I was fortunate to trade emails last week with a number of individuals who understand what it means to engage with the social customer. Whether through blogs, social networking systems, or wikis, these companies understand what it means to give customers real transparency into the organization, and to interact with them not as “assets,” not as something with a “lifetime value,” but as people. Over the next couple of weeks I’ll have the opportunity to share the results of these interviews, as well as some more thoughts and context on this trend.
What follows are comments made by Scott Benish, Brand Manager for Clip-n-Seal. Thanks for your time, Scott!
These guys get it.
Christopher Carfi, Cerado: Why did Clip-n-Seal decide to embrace blogs?
Scott Benish, Clip-n-Seal: For us, it was a no-brainer. We’re bloggers by nature, and we were blogging even before Clip-n-Seal. So when we brought Clip-n-Seal to market it just make sense to blog about it and tell our friends (many of whom have their own blogs) about it.
At the same time, being involved with blogs, we realized the power and potential of tapping in to blogs as a way of spreading the word about our product. So we embraced blogs because we were bloggers, but we also knew it made good business sense to embrace this community and utilize this burgeoning communication channel.
CC: Is there an example (or two) of an instance where Clip-n-Seal feels it has gotten closer to its customers as a result of the blog initiative?
SB: There are probably more than that. Our entire marketing so far has been based on blogs and we’ve had tremendous success in that space.
Last April we emailed an Industrial Design blog about our product because we thought they might find it interesting. They wrote a post about us and within a week 3 other relatively large and prominent blogs had posted about us or linked to us. There was a huge spike in site visits and orders.
Of course it’s not necessarily that easy. We had a product that was of interest to these audiences and we approached them in a low key, honest way. So it fit really well. It’s not as simple as just emailing a bunch of blogs and sitting back and waiting for the traffic. Blogging is a very personal medium and it requires a personal approach. People coming from mass media who want to hop on the blog train will almost certainly fail to see this and fall flat on their faces.
Another specific example is a blog contest we did:
In addition to all the brand building and orders that came from that, one of the winners wrote us a glowing letter telling us about how much she loved the product, loved the prize we sent and was planning on telling all her friends about it. Those kinds of fans that champion the product to their friends are worth their weight in gold.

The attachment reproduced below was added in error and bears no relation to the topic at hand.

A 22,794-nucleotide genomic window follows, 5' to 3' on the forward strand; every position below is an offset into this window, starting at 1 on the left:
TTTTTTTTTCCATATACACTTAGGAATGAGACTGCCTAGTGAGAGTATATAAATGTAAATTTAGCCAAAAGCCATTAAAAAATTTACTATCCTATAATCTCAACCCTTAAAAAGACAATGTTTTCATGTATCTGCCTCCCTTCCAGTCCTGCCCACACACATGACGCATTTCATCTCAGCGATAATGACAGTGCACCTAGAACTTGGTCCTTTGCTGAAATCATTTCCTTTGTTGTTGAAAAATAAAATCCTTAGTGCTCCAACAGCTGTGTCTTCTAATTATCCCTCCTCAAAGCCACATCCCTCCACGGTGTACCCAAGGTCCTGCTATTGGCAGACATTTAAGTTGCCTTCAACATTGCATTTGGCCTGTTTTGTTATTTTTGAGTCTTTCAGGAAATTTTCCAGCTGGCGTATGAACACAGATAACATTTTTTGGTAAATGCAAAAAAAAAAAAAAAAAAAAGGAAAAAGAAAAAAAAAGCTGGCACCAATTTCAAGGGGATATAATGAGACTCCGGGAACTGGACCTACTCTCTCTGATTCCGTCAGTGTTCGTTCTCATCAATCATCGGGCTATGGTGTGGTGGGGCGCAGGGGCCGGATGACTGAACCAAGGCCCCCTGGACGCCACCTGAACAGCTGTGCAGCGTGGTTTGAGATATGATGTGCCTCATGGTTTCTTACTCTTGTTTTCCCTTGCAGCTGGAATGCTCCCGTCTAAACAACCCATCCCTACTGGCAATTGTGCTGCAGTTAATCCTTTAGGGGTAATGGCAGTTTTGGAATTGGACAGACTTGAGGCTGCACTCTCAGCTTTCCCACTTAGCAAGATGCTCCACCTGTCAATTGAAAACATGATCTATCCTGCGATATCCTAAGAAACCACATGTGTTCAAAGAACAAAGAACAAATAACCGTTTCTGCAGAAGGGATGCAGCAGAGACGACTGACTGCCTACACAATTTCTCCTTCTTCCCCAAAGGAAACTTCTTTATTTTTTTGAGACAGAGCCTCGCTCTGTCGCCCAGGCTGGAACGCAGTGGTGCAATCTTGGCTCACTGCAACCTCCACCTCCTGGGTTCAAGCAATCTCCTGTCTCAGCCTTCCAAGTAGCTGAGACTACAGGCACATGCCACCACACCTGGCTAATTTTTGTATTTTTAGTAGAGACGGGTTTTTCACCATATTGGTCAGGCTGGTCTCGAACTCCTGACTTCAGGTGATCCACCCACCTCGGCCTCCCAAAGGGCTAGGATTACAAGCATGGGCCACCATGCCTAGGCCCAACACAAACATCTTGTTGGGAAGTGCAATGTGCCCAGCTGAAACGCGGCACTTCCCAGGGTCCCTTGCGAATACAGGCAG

CC: What have been the challenges / downsides to Clip-n-Seal as a result of blogging?
SB: None that I can think of. Not for us anyway.
I guess one challenge is keeping in front of people. You have some blogs post about you, and you get a bunch of traffic, but then 6 months later most people have sort of forgot about you. So how do you get back on the radar, catch some new blog readers, remind people you exist, etc. It’s the same thing as any sort of marketing, but it’s a bit harder. With traditional advertising, you just run more ads. With blogs, you can’t email your friend and say “Hey, orders are down, post about my product again”. Well, I guess you could, but that’d be lame. So you just need to keep things fresh, introduce new promos, products or contests. Which is not a bad thing at all, just a challenge.
CC: Are there any other things that you would suggest to other organizations that are considering blogging as a part of their business?
SB:Well, there are a lot of things. More than can be reasonably covered here. Like most things, it’s way more complex than it seems from the outside.
The biggest thing is probably that it’s unlike any other medium and you really have to know your audience and tread lightly. It’s a fickle, critical audience and if you are clearly there just to make a quick buck or shill some lame product people will see that and they will tell the world. If you make a lame TV ad, no one hears the groans – but if you make a misstep in the blogosphere you’ll get called on it and could end up doing more harm than good.